- (Step 3d) Compute ${\widehat{\beta}}_{A}^{\ast}={({V}_{A}^{T}\phantom{\rule{0.2em}{0ex}}{V}_{A})}^{-1}{V}_{A}^{T}\phantom{\rule{0.1em}{0ex}}(y-{V}_{B}\phantom{\rule{0.2em}{0ex}}{\widehat{\beta}}_{B}^{\ast})$ to obtain ${\widehat{\beta}}^{\ast}={({\widehat{\beta}}_{A}^{{\ast}^{T}},{\widehat{\beta}}_{B}^{{\ast}^{T}})}^{T}$.
- (Step 3e) For
*j**A*, set ${\widehat{\beta}}_{j}^{(k)}={\widehat{\beta}}_{j}^{\ast}$. For*j B*, set ${\widehat{\beta}}_{j}^{(k)}={\widehat{\beta}}_{j}^{\ast}\phantom{\rule{0.1em}{0ex}}\frac{{\theta}_{j}}{{p}_{{\theta}_{j}}^{\prime}\phantom{\rule{0.1em}{0ex}}\left(\left|{\widehat{\beta}}_{j}^{(k-1)}\right|\right)}$.

While the SCAD penalty takes care of variable selection for the parametric components, we still need an approach to assess the structure of the nonparametric components. In this section, we will first transform the profile partial likelihood problem in (2.1) to a density estimation problem with biased sampling, and then derive a model selection tool based on the Kullback-Leibler geometry. In this part, we treat *β* as fixed, taking the value from the previous step in the algorithm.

Let (*i*_{1}, … , *i _{N}*) be the indices for the failed subjects. Then the profile partial likelihood in (2.1) for estimating

$${\prod _{i=1}^{n}\phantom{\rule{0.2em}{0ex}}\left[\frac{{e}^{{U}_{i}^{T}\phantom{\rule{0.2em}{0ex}}\beta +\eta ({W}_{i})}}{{\sum}_{k=1}^{n}{Y}_{k}\phantom{\rule{0.1em}{0ex}}({X}_{i})\phantom{\rule{0.2em}{0ex}}{e}^{{U}_{k}^{T}\phantom{\rule{0.2em}{0ex}}\beta +\eta ({W}_{k})}}\right]}^{{\mathrm{\Delta}}_{i}}=\prod _{p=1}^{N}\phantom{\rule{0.2em}{0ex}}\left[\frac{{e}^{{U}_{{i}_{p}}^{T}\phantom{\rule{0.2em}{0ex}}\beta +\eta ({W}_{{i}_{p}})}}{{\sum}_{k=1}^{n}{Y}_{k}\phantom{\rule{0.1em}{0ex}}({X}_{{i}_{p}})\phantom{\rule{0.2em}{0ex}}{e}^{{U}_{k}^{T}\phantom{\rule{0.2em}{0ex}}\beta +\eta ({W}_{k})}}\right].$$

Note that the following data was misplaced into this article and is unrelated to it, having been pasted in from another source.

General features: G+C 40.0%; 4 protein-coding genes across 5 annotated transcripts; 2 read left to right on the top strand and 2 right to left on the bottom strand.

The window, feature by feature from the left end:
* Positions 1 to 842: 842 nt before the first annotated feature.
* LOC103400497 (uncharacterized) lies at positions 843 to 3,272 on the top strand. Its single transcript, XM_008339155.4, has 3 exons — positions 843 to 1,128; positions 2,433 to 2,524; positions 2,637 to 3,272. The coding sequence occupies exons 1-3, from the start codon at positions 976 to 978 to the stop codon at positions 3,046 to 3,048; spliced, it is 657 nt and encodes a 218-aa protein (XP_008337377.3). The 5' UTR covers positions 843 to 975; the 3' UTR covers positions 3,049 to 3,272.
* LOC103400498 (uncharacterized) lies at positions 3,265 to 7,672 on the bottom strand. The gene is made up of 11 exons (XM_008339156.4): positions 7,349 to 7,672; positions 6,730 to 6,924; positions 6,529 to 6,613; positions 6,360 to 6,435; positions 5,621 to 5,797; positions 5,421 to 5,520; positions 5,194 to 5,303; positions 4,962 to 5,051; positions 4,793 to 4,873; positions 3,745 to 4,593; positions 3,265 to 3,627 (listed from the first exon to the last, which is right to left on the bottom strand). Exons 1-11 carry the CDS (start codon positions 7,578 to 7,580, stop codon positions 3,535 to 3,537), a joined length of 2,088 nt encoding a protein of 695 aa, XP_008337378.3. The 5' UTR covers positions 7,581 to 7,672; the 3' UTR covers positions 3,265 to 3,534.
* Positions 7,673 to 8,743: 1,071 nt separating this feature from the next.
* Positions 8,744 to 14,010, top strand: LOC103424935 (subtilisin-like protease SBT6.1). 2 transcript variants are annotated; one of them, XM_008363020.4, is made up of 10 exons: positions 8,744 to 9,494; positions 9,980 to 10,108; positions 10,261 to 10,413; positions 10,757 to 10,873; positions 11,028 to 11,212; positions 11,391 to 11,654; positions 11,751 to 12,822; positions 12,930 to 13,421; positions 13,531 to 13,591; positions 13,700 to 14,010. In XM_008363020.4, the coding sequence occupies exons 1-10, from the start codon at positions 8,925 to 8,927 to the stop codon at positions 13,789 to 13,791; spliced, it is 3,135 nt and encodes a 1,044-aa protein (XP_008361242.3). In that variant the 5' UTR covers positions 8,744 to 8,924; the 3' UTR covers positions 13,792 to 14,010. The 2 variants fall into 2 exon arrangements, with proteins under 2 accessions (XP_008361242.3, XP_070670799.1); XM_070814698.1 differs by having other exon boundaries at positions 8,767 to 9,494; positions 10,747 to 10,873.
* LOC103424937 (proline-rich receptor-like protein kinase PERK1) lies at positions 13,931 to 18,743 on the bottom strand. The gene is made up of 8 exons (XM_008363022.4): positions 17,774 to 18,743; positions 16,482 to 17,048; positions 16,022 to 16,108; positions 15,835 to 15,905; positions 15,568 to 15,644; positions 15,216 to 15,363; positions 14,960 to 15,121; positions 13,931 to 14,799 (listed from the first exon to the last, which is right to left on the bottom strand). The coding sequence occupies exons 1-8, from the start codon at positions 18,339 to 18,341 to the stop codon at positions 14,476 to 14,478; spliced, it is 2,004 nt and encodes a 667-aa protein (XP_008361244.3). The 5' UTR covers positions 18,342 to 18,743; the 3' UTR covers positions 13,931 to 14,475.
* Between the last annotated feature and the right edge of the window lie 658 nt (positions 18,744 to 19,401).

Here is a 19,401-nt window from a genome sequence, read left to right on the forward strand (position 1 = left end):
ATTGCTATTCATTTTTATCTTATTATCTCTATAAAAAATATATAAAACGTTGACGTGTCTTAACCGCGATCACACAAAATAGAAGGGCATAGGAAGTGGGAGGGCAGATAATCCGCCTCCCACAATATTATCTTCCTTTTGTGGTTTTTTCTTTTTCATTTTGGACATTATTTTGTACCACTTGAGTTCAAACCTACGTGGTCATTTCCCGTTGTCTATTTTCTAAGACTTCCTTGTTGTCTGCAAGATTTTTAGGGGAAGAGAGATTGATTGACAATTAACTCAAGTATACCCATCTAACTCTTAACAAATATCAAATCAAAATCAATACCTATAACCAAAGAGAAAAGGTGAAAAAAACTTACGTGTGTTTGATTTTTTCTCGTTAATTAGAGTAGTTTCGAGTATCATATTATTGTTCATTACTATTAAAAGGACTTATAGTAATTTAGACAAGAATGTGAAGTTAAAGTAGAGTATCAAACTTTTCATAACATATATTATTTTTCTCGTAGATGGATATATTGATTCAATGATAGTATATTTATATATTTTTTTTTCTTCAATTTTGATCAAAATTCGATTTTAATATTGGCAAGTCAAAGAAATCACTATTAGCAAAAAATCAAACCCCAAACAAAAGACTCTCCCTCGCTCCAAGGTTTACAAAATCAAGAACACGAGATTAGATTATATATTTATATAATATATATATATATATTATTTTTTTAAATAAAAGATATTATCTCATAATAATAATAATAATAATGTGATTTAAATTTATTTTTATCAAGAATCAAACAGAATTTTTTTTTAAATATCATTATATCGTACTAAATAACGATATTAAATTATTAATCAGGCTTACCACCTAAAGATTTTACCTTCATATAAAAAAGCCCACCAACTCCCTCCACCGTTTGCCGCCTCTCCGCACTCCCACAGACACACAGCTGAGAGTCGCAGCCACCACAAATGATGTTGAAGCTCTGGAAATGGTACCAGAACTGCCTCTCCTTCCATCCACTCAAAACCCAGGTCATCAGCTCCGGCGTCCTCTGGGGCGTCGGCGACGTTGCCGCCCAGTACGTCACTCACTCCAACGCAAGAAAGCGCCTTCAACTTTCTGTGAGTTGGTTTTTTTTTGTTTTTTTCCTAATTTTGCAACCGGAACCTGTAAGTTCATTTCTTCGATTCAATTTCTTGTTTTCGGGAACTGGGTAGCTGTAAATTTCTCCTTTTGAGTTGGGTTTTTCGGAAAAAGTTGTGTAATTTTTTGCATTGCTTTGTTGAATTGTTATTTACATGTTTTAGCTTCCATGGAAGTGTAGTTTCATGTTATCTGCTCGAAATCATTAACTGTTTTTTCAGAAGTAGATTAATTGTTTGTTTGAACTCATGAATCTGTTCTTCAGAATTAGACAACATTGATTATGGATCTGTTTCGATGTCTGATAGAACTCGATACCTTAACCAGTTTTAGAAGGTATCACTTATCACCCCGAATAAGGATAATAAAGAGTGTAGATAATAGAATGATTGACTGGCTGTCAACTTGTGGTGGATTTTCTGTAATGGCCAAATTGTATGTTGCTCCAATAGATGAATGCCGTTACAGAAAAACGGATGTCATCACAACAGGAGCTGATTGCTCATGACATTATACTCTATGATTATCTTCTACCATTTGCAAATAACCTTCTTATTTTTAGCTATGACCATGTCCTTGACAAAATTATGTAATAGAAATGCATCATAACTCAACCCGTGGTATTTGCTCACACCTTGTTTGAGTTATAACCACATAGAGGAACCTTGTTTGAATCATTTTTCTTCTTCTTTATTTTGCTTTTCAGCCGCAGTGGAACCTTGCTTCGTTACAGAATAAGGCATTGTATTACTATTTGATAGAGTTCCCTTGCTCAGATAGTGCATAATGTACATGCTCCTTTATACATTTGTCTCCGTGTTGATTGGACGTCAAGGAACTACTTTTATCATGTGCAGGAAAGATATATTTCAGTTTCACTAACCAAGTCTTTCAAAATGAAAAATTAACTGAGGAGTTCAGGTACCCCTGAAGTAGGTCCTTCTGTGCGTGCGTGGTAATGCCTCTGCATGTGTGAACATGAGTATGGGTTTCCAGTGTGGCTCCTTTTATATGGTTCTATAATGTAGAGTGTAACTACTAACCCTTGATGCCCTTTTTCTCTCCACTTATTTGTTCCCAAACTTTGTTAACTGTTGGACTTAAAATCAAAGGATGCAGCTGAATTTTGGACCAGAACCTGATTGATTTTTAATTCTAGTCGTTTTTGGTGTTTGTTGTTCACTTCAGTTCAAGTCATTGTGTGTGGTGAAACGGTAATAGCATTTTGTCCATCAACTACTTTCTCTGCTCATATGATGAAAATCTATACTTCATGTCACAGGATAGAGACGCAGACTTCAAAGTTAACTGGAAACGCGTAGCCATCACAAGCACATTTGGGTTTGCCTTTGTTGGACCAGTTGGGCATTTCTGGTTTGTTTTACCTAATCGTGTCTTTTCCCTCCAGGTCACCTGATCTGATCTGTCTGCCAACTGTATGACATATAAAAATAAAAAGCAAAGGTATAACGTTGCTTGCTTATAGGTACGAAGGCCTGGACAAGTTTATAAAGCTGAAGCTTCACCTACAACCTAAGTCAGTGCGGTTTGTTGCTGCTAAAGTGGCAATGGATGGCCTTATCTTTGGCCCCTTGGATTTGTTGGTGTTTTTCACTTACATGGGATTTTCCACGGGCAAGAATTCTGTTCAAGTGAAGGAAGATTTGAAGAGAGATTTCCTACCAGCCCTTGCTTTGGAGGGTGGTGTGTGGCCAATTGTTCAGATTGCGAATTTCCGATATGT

Consider the empirical measure
${\mathrm{P}}_{n}^{w}$ on the discrete domain *W _{n}* = {

For two density estimates *η*_{1} and *η*_{2} in the above pseudo biased sampling density estimation problem, define their Kullback-Leibler distance as

$$\begin{array}{lll}\mathrm{KL}({\eta}_{1},{\eta}_{2})& =& \frac{1}{N}\sum _{p=1}^{N}\{\frac{\mathit{\int}({\eta}_{1}(w)-{\eta}_{2}(w))\phantom{\rule{0.1em}{0ex}}{a}_{p}(w)\phantom{\rule{0.1em}{0ex}}{e}^{{\eta}_{1}(w)}d{\mathrm{P}}_{n}^{w}}{\mathit{\int}{a}_{p}(w)\phantom{\rule{0.1em}{0ex}}{e}^{{\eta}_{1}(w)}d{\mathrm{P}}_{n}^{w}}\\ & & \phantom{\rule{1.5em}{0ex}}-\mathrm{log}\mathit{\int}{a}_{p}(w)\phantom{\rule{0.1em}{0ex}}{e}^{{\eta}_{1}(w)}d{\mathrm{P}}_{n}^{w}+\mathrm{log}\mathit{\int}{a}_{p}(w)\phantom{\rule{0.1em}{0ex}}{e}^{{\eta}_{2}(w)}d{\mathrm{P}}_{n}^{w}\}.\end{array}$$

(2.3)

Let *η _{0}* be the true function. Suppose the estimation of

$$\sum _{p=1}^{N}\frac{\mathit{\int}(\stackrel{\sim}{\eta}(w)-{\eta}_{c}(w))\phantom{\rule{0.1em}{0ex}}{a}_{p}(w)\phantom{\rule{0.1em}{0ex}}{e}^{\widehat{\eta}(w)}d{\mathrm{P}}_{n}^{w}}{\mathit{\int}{a}_{p}(w)\phantom{\rule{0.1em}{0ex}}{e}^{\widehat{\eta}(w)}d{\mathrm{P}}_{n}^{w}}=\sum _{p=1}^{N}\frac{\mathit{\int}(\stackrel{\sim}{\eta}(w)-{\eta}_{c}(w))\phantom{\rule{0.1em}{0ex}}{a}_{p}(w)\phantom{\rule{0.1em}{0ex}}{e}^{\stackrel{\sim}{\eta}(w)}d{\mathrm{P}}_{n}^{w}}{\mathit{\int}{a}_{p}(w)\phantom{\rule{0.1em}{0ex}}{e}^{\stackrel{\sim}{\eta}(w)}d{\mathrm{P}}_{n}^{w}},$$

which, through straightforward calculation, yields

$$\mathrm{KL}(\widehat{\eta},{\eta}_{c})=\mathrm{KL}(\widehat{\eta},\stackrel{\sim}{\eta})+\mathrm{KL}(\stackrel{\sim}{\eta},{\eta}_{c}).$$

Hence the ratio KL(*, *)/KL(*, η _{c}*) can be used to diagnose the feasibility of a reduced model

Denote by * ^{m}* (

$$\mathscr{H}=\{\eta \in {\mathscr{H}}^{m}(W),{\mathit{\int}}_{W}\phantom{\rule{0.2em}{0ex}}\eta (w)dw=0\},$$

and * be the estimate of *η*_{0} in that minimizes the penalized partial likelihood

$$-\frac{1}{n}\sum _{i=1}^{n}{\mathit{\int}}_{{\rm T}}\phantom{\rule{0.1em}{0ex}}\{{U}_{i}^{T}\beta +\eta ({W}_{i})-\mathrm{log}\sum _{k=1}^{n}{Y}_{k}\phantom{\rule{0.1em}{0ex}}(t)\phantom{\rule{0.2em}{0ex}}\mathrm{exp}[{U}_{k}^{T}\phantom{\rule{0.1em}{0ex}}\beta +\eta ({W}_{k})]\}d{N}_{i}(t)+\frac{\lambda}{2}J(\eta ).$$

(2.4)

Note that is an infinite dimensional function space. Hence, in practice, the minimization of (2.4) is usually performed in a data-adaptive finite dimensional space

$${\mathscr{H}}_{n}={N}_{J}\oplus \mathrm{span}\{{R}_{J}\phantom{\rule{0.1em}{0ex}}({W}_{{i}_{l}},\cdot ):l=1,\dots ,{q}_{n}\}$$

where *N _{J}* = {

Let
${s}_{n}[f;\beta ,\eta ](t)=\frac{1}{n}{\sum}_{k=1}^{n}{Y}_{k}(t)\phantom{\rule{0.1em}{0ex}}f({U}_{k},{W}_{k})\phantom{\rule{0.2em}{0ex}}\mathrm{exp}({U}_{k}^{T}\beta +\eta ({W}_{k}))$ and *s _{n}*[